Jaime Hernandez

Jaime HernandezMost comic creators, in keeping with the majority of popular entertainment that involves telling continuing stories with the same characters, keep a weird kind of “no-time”, in which the times and events change, but the characters neither change significantly or age.

There have been exceptions, of course, like Frank King’s remarkable newspaper strip from the early 20th Century, Gasoline Alley, in which the characters grew, changed, aged, had kids who aged and so on through generations.

Most creators, however are afraid to rock the boat and mess with a successful formula, so the characters stay the same while the world changes around them.

Jaime (I think pronounced “high-may” or “high-me”) Hernandez not only bucks that trend, but defies most of the expectations for pop culture in creating comic characters that are deeply human, richly portrayed, agonizingly frail, astonishingly strong and remarkably affecting. His primary character, a bisexual Mexican-American woman named Maggie Chascarrillo, has been going through changes (hard changes) since she first appeared in the fanzine style publication Love and Rockets in the 80’s.

Love and Rockets was a showcase for Jaime and his brother Gilbert (Beto) Hernandez, who are often referred to as “Los Bros Hernandez”. Gilbert has his own different and distinct style and can be the subject of another post.

Jaime’s Maggie, and her punky lover/friend/antagonist/companion Hopey, were the subject of a long and involving series of stories in Love and Rockets for over 20 years. The stories have recently been collected into Locas, a 700 page “graphic novel” by Fantagraphics Books. There have also been a series of smaller collections, Music for Mechanics, Wigwam Bam and Blood of Palomar.

In the course of these stories Maggie ages, gains weight (she started out kind of cute-heavy, never the clichéd bombshell type) and goes through the kind of changes, hard learning and disillusionment that real people come up against in the real world. In the beginning, Hernandez mixed her “real world” stories with sci-fi fantasies in which she was a “ProSolar Mechanic”, but eventually dropped that in favor of following Maggie, Hopey and a rich cast of supporting characters through the even stranger world of here and now.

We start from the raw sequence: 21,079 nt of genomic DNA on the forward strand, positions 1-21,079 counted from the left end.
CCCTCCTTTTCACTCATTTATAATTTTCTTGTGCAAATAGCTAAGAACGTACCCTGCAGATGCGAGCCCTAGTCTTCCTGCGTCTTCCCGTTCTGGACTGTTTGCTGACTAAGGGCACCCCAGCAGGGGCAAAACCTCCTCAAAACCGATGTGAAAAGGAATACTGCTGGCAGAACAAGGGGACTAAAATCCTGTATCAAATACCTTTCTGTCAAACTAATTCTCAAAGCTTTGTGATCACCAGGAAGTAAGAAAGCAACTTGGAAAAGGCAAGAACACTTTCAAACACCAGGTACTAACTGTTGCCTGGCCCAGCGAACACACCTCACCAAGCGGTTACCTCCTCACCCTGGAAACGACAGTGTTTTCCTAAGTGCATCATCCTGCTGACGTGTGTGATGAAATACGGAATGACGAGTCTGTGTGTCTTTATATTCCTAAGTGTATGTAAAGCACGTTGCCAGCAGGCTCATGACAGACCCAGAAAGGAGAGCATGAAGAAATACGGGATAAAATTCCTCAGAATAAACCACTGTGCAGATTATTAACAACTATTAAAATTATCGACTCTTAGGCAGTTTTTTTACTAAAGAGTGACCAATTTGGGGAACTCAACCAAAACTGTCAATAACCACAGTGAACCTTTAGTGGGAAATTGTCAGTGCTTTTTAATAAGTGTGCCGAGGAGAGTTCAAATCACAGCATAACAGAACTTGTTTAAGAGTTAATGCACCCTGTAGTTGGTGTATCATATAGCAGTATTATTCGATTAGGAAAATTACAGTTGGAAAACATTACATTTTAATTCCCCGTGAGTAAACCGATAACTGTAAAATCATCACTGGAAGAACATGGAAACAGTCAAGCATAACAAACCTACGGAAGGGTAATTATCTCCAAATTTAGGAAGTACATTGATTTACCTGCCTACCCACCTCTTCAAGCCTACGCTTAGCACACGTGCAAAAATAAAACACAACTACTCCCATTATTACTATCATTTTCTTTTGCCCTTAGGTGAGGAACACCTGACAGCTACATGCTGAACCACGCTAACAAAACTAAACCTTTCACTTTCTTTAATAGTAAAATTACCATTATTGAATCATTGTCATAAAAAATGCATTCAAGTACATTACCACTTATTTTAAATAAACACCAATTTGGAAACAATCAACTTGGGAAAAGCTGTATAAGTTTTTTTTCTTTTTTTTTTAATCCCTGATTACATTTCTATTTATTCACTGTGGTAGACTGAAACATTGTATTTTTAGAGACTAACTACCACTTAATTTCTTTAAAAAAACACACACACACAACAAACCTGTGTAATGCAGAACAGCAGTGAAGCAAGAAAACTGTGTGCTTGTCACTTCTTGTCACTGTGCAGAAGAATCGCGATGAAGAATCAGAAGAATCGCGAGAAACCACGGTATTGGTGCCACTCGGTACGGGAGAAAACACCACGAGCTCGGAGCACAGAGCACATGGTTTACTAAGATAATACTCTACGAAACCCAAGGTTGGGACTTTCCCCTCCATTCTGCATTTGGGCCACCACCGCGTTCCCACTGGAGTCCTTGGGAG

Love and Rockets ceased for a while but reappeared in 2001. Maggie is now middle aged, overweight, dyes her hair and is still struggling to figure out where she fits in a life that seems to sweep her along in strange, scary and unpredictable currents. There is new collection of the most recent stories called Ghost of Hoppers.

Hernandez’s clean, spare and elegant drawing style borrows from the pleasing simplicity of Dan DeCarlo Archie comics, the stark chiaroscuro of Milton Caniff and Noel Sickles and the clarity and efficiency of Alex Toth. Like Toth, his pages are masterful compositions of black and white balance, with bold blacks and delicate sinuous lines.

Unfortunately, I can’t point you to an official site or large collection of Hernendez art on the web, so I’ll suggest several smaller bits. The Fantagraphics page for Hernendez lists current books, including a six-page preview of Ghost of Hoppers.

Note: the links here include some NSFW material.

 
 
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5 Replies to “Jaime Hernandez”

  1. I avidly followed the Maggie and Hopey story back in the 80’s… I had a huge crush on Hopey. I haven’t really followed them lately but now I think I’ll pick it up again. Great review and BTW, just great reviews here in general, really stellar stuff. Don’t know how you find the energy, but please(!) keep at it.

    Thanks

  2. Discovering love & rockets more recently, especially Jaimes ‘Locas’ half of it, has influenced me beyond belief – I’m picking up pens again for the first time since I was 12
    There are so many amazing indie comic artists and writers but none combine both skills so well.
    Some of his strips make me weep like a little girl. Others have me staring in awe at something as mundane as a characters elbow – he can make that shift between archie cartoonism and utter near photgraphic realism with the flick of an ink brush. Dammit I bet he doesnt even use ink brushes..To make that transition without you even noticing – never overdone – I’ve read all the volumes over and over and I cant seem to stop…
    Incredible

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